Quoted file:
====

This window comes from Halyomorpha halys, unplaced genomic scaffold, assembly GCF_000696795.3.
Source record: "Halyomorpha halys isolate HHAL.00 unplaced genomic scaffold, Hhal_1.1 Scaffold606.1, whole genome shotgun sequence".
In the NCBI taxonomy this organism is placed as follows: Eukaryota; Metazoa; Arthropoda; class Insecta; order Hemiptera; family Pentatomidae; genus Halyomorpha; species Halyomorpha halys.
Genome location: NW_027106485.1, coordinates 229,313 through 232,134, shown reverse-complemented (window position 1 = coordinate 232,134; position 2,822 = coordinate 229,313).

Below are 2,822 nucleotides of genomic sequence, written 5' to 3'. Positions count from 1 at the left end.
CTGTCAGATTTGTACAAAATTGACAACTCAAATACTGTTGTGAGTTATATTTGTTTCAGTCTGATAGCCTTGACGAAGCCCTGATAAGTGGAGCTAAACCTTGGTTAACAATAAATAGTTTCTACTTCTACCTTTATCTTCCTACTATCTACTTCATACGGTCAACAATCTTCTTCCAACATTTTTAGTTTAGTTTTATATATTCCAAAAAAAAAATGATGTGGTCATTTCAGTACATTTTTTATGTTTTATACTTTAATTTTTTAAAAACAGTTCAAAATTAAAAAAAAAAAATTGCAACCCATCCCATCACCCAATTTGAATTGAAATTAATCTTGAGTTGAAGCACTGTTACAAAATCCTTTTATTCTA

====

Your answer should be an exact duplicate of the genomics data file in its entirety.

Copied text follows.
This window comes from Halyomorpha halys, unplaced genomic scaffold, assembly GCF_000696795.3.
Source record: "Halyomorpha halys isolate HHAL.00 unplaced genomic scaffold, Hhal_1.1 Scaffold606.1, whole genome shotgun sequence".
In the NCBI taxonomy this organism is placed as follows: Eukaryota; Metazoa; Arthropoda; class Insecta; order Hemiptera; family Pentatomidae; genus Halyomorpha; species Halyomorpha halys.
Genome location: NW_027106485.1, coordinates 229,313 through 232,134, shown reverse-complemented (window position 1 = coordinate 232,134; position 2,822 = coordinate 229,313).

Below are 2,822 nucleotides of genomic sequence, written 5' to 3'. Positions count from 1 at the left end.
CTGTCAGATTTGTACAAAATTGACAACTCAAATACTGTTGTGAGTTATATTTGTTTCAGTCTGATAGCCTTGACGAAGCCCTGATAAGTGGAGCTAAACCTTGGTTAACAATAAATAGTTTCTACTTCTACCTTTATCTTCCTACTATCTACTTCATACGGTCAACAATCTTCTTCCAACATTTTTAGTTTAGTTTTATATATTCCAAAAAAAAAATGATGTGGTCATTTCAGTACATTTTTTATGTTTTATACTTTAATTTTTTAAAAACAGTTCAAAATTAAAAAAAAAAAATTGCAACCCATCCCATCACCCAATTTGAATTGAAATTAATCTTGAGTTGAAGCACTGTTACAAAATCCTTTTATTCTA